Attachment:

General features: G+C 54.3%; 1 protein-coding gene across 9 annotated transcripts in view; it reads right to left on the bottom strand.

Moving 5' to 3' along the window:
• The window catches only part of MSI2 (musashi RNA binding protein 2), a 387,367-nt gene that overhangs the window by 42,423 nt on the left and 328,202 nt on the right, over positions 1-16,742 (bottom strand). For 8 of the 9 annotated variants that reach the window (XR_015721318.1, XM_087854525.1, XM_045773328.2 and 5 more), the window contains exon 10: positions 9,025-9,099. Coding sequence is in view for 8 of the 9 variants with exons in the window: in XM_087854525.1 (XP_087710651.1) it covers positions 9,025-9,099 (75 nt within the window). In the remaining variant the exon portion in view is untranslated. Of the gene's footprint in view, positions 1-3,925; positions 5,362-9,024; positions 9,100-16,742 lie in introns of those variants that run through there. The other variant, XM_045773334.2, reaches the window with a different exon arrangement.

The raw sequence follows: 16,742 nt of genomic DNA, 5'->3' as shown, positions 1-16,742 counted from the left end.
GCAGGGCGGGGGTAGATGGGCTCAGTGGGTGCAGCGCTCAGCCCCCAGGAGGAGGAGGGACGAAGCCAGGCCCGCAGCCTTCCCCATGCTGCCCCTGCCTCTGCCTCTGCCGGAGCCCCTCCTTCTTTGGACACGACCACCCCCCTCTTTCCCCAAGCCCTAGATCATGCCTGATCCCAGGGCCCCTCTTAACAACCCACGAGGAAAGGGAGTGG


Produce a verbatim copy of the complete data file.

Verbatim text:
General features: G+C 54.3%; 1 protein-coding gene across 9 annotated transcripts in view; it reads right to left on the bottom strand.

Moving 5' to 3' along the window:
• The window catches only part of MSI2 (musashi RNA binding protein 2), a 387,367-nt gene that overhangs the window by 42,423 nt on the left and 328,202 nt on the right, over positions 1-16,742 (bottom strand). For 8 of the 9 annotated variants that reach the window (XR_015721318.1, XM_087854525.1, XM_045773328.2 and 5 more), the window contains exon 10: positions 9,025-9,099. Coding sequence is in view for 8 of the 9 variants with exons in the window: in XM_087854525.1 (XP_087710651.1) it covers positions 9,025-9,099 (75 nt within the window). In the remaining variant the exon portion in view is untranslated. Of the gene's footprint in view, positions 1-3,925; positions 5,362-9,024; positions 9,100-16,742 lie in introns of those variants that run through there. The other variant, XM_045773334.2, reaches the window with a different exon arrangement.

The raw sequence follows: 16,742 nt of genomic DNA, 5'->3' as shown, positions 1-16,742 counted from the left end.
GCAGGGCGGGGGTAGATGGGCTCAGTGGGTGCAGCGCTCAGCCCCCAGGAGGAGGAGGGACGAAGCCAGGCCCGCAGCCTTCCCCATGCTGCCCCTGCCTCTGCCTCTGCCGGAGCCCCTCCTTCTTTGGACACGACCACCCCCCTCTTTCCCCAAGCCCTAGATCATGCCTGATCCCAGGGCCCCTCTTAACAACCCACGAGGAAAGGGAGTGG